We are really happy that Dag Hoel came to us with this project. As we said he had been developing something with Trondheim Kino, but then he needed a storyteller to come on board. Dag Hoel is one of the all-timers here in Trondheim; he’s been producing for many, many years. He knows me from previous work we have done together and of course, Magnus was on his radar as well for being one of the young, new directors from the region that has a lot of experience. So it was well timed that he came to Magnus for the director position.
The dynamic between the producer and myself was very good for the project. We had different views on materials and experience and two voices to tell the story. This resulted in, mainly, positive discussions on the what the story is and could be – which is so broad as we are telling the story of Trondheim over the course of 100 years.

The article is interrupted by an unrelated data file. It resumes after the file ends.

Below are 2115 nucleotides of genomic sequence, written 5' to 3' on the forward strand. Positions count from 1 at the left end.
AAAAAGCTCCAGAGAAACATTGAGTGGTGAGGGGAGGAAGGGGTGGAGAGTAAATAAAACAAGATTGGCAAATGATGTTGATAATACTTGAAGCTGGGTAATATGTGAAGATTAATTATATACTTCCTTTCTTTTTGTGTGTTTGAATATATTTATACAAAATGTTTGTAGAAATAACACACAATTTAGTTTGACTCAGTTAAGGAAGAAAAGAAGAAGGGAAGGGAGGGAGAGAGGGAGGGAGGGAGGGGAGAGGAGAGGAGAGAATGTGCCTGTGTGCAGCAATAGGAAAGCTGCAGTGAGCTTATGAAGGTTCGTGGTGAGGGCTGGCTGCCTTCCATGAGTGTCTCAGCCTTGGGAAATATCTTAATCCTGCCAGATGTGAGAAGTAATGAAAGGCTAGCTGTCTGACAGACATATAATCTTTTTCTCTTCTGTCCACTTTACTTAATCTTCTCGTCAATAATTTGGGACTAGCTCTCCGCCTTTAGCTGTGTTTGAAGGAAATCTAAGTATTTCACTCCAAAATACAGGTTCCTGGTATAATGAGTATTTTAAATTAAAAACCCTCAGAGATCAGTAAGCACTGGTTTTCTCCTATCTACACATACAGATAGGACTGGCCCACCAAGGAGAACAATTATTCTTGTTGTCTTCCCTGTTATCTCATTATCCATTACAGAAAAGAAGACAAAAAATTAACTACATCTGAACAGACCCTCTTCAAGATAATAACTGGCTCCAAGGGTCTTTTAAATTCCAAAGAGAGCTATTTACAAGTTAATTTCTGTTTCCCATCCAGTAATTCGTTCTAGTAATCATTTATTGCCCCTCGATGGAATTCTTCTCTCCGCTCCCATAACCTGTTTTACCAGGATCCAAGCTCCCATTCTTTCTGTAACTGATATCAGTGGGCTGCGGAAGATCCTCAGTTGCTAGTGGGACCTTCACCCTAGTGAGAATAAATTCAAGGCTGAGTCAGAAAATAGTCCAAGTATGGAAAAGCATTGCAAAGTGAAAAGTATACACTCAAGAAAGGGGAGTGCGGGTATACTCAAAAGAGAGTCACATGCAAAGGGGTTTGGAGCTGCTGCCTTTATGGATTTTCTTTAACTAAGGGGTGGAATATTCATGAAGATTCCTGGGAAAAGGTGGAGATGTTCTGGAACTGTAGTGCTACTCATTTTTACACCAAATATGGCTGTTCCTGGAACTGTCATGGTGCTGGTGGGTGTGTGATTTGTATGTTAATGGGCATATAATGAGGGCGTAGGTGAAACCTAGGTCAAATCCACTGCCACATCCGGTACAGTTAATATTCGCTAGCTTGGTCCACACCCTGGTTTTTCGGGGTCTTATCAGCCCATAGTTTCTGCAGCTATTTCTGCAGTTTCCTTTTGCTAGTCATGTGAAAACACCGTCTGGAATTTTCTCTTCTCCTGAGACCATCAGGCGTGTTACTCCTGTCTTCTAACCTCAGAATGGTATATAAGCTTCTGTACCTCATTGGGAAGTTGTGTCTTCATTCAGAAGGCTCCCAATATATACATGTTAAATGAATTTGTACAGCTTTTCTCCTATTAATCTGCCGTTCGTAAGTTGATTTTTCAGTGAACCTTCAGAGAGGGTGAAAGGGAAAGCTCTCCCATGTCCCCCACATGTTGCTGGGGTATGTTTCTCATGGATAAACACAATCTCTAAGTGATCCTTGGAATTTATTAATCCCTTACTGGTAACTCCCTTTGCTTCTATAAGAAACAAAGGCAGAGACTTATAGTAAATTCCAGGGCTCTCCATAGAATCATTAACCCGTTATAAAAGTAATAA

How long did it take to complete the film?
We were contacted about the film about two years ago. The process started there, and while it hasn’t been full time, I’ve spent several hours a week, every week on it for the past two years. It was a lot of different processes, one being getting a hold of all the material and looking through it – which takes hours and hours. You also have to think about it and let it sink in and start to build a story in your head.
There is also the process of editing it all together that started very early on. Within the first month, I started editing together little scenes and trying to get a hold of the style I wanted to use.